JPMorgan Overhauls Ethereum-Based Quorum Blockchain With More Privacy Enhancement Features
JPMorgan Chase (JPM), the biggest company in the United States, is allegedly ready to introduce an open-source application enhancing the security of Ethereum-based blockchains payment systems.
Crypto media portal Coindesk revealed the introduction on May 28. To put it more simply, the blockchain team of JPMorgan Chase has created a privacy function for ethereum-based blockchains that not only obscures how much cash is sent, but also who sends it.
Reportedly, the unique tool was intended as Zether protocol’s extension. As stated, Zether is interoperable with Ethereum and several other smart contract platforms as a privacy-focused money transfer system.
The protocol utilizes zero-knowledge proof (ZKP) protocol built by Stanford University and Visa Research scientists earlier this year.
Zether, constructed by a team of scholars and scientists in financial technology including Stanford University’s Dan Boneh, utilizes zero-knowledge proofs (ZKPs), a mathematics division that enables one party to demonstrate knowledge of some hidden importance or data without communicating any details about that secret.
JPM is allegedly planning to publish its extension as an open source today, implementing the module on Quorum, the bank’s personal blockchain platform developed on the Ethereum protocol. Oli Harris, director of Quorum and crypto-asset policy at JPM, described the role of the unique extension in an interview with Coindesk, stating that:
“In the basic Zether, the account balances and the transfer amounts are concealed but the participants’ identities are not necessarily concealed. So we have solved that. In our implementation, we provide a proof protocol for the anonymous extension in which the sender may hide herself and the transactions recipients in a larger group of parties.”
To further differentiate Zether, Harris observed that its private payment design utilizes an ethereum-consistent account-based method, as opposed to the unspent transaction output method used by both Bitcoin (BTC) and altcoins focused on privacy such as zcash (ZEC). Harris suggested that as an “an efficient trustless mechanism for trustless and anonymous payments,” the unique extension could be of particular benefit to privacy protection within corporate associations, and that it could also fulfill the purposes of JPM to create Quorum for broader use in the future.
In the blockchain domain JPMorgan has had a productive year, not just with ideas that hogged limelight such as the creation of stable cryptocurrency called JPM Coin.
Significantly, the company has drawn about 220 banks to its Quorum-based Interbank Information Network and lately finished a series of integration tasks with Microsoft Azure as JPM intends to design Quorum as an open-source protocol.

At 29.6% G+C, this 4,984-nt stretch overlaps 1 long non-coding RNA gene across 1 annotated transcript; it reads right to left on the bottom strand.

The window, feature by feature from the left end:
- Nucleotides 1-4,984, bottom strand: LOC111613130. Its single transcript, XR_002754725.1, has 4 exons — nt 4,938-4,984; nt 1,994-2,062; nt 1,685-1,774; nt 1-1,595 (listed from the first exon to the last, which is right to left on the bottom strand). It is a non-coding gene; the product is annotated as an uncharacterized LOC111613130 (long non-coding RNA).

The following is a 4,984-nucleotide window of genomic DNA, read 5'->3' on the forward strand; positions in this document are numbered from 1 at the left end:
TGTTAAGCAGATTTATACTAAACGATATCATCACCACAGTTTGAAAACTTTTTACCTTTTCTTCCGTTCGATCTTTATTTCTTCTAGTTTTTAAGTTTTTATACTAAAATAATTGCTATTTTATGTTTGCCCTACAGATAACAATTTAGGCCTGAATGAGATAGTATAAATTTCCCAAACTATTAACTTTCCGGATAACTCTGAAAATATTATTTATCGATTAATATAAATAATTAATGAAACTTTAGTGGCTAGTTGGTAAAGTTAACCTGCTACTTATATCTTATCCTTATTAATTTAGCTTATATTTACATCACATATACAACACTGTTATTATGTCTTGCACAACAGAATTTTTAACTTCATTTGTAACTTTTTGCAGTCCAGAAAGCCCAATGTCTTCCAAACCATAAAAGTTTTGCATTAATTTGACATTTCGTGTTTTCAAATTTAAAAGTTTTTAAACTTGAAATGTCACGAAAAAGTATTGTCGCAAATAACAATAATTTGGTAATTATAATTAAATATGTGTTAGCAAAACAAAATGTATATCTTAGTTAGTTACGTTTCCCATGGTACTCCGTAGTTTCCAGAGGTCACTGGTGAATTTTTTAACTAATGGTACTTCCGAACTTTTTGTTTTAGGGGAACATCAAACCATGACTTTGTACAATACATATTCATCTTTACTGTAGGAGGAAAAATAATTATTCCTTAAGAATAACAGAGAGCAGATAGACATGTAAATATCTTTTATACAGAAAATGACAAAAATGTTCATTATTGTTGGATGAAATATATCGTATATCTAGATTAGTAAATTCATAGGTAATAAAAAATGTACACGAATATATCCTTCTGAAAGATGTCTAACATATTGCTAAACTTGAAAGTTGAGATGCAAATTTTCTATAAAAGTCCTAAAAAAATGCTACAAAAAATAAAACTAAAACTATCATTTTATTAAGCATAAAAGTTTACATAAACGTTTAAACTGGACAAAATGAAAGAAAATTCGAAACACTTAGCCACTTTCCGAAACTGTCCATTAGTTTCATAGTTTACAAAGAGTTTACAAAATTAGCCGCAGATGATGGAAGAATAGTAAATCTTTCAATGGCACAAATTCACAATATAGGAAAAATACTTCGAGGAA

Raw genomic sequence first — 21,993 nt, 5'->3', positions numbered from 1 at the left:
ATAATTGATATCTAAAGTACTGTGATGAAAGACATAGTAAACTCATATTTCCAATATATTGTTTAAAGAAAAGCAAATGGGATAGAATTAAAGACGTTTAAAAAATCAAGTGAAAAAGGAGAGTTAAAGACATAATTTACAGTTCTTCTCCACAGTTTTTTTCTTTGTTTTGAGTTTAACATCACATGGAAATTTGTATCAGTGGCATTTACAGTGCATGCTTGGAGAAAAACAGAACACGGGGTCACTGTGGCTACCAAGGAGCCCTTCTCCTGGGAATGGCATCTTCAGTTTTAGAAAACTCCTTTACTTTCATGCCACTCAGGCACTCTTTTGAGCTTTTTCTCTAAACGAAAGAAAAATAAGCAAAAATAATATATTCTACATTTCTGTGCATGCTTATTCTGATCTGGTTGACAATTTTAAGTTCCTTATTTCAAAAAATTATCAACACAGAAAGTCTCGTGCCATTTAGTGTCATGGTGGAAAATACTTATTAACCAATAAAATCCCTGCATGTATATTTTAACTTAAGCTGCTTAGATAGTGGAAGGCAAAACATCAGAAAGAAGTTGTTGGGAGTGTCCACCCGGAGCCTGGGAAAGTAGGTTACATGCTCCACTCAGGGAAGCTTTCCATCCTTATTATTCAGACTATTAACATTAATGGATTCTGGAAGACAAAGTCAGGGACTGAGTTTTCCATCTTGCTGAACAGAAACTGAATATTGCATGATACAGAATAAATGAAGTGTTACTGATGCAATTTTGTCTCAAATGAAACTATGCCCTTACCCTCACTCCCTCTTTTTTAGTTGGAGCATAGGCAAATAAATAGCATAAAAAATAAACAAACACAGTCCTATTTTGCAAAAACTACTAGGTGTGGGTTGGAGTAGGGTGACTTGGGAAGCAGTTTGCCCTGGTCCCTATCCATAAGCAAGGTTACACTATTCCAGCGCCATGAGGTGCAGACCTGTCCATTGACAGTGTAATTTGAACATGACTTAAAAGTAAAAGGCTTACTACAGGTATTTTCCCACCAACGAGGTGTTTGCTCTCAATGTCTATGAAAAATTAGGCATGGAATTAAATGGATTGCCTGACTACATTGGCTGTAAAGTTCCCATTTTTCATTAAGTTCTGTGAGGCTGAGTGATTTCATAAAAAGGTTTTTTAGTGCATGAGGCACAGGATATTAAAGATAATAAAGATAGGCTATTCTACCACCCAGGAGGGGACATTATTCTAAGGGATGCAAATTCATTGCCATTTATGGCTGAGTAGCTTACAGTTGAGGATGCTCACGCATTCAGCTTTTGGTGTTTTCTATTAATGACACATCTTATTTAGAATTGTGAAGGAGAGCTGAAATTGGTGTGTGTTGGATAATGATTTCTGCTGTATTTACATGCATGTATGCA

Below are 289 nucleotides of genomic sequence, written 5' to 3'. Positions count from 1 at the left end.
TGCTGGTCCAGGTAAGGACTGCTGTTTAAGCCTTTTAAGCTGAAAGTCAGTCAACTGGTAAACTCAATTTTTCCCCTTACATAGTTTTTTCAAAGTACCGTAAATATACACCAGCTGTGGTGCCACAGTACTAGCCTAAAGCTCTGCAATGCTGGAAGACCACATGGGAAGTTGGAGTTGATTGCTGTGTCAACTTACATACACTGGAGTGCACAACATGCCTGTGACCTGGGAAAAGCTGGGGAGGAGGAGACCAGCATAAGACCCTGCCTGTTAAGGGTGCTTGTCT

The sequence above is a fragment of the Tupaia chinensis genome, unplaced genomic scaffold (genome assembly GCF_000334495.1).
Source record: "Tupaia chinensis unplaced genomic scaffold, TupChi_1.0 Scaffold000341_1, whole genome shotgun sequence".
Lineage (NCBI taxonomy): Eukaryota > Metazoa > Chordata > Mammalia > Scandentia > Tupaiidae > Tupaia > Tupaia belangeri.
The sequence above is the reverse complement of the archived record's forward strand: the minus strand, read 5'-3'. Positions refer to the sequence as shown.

The UTXO is also a privacy-oriented cryptocurrency zcash function that was based on Quorum’s initial ZKP element. In this manner, the update could profit not only Quorum consumers, but also companies that build on top of other ethereum versions–or, possibly, companies that leverage the government ethereum chain.
Keeping all aspects of operations secret between banks and others could be a blessing for initiatives such as ethereum-based Komgo, which includes trading in powerdomain.
Regarding community building over Quorum, Harris said “if anyone is looking to get an efficient trustless mechanism for trustless and anonymous payments in a consortium then that’s when it’s relevant. That’s why we wanted to open-source it back to the community so anyone can build on it further and continue enhancing it and potentially put it into their use cases as needed.”
Harris, whose task is to reinforce Quorum’s attempts inside and outside the bank, added: “When we look at our own JPMorgan applications [the extended version of Zether] will be one choice of many that we will be looking at.” The work on creating transfers more secure on Zether can also be used to perfect Quorum for implementation inside the company consortia, thus making the update yet another move in the right direction.
The volume of computing they perform, possibly decelerating blockchains, is one disadvantage of complex zero-knowledge demonstrating systems. But Harris said that the additional layer of cryptography to obfuse member identity with Zether did not seem to have that impact, stating:
“The performance is quite good; we had done multiple iterations to improve it and we are doing the verification in solidity smart contracts. We’ll be including in our report the performance measurements for proving and verification.”
As lately stated, JPM also worked with Microsoft to reshape Quorum’s privacy architecture in an effort to make it simpler for a wider range of companies to adopt the platform.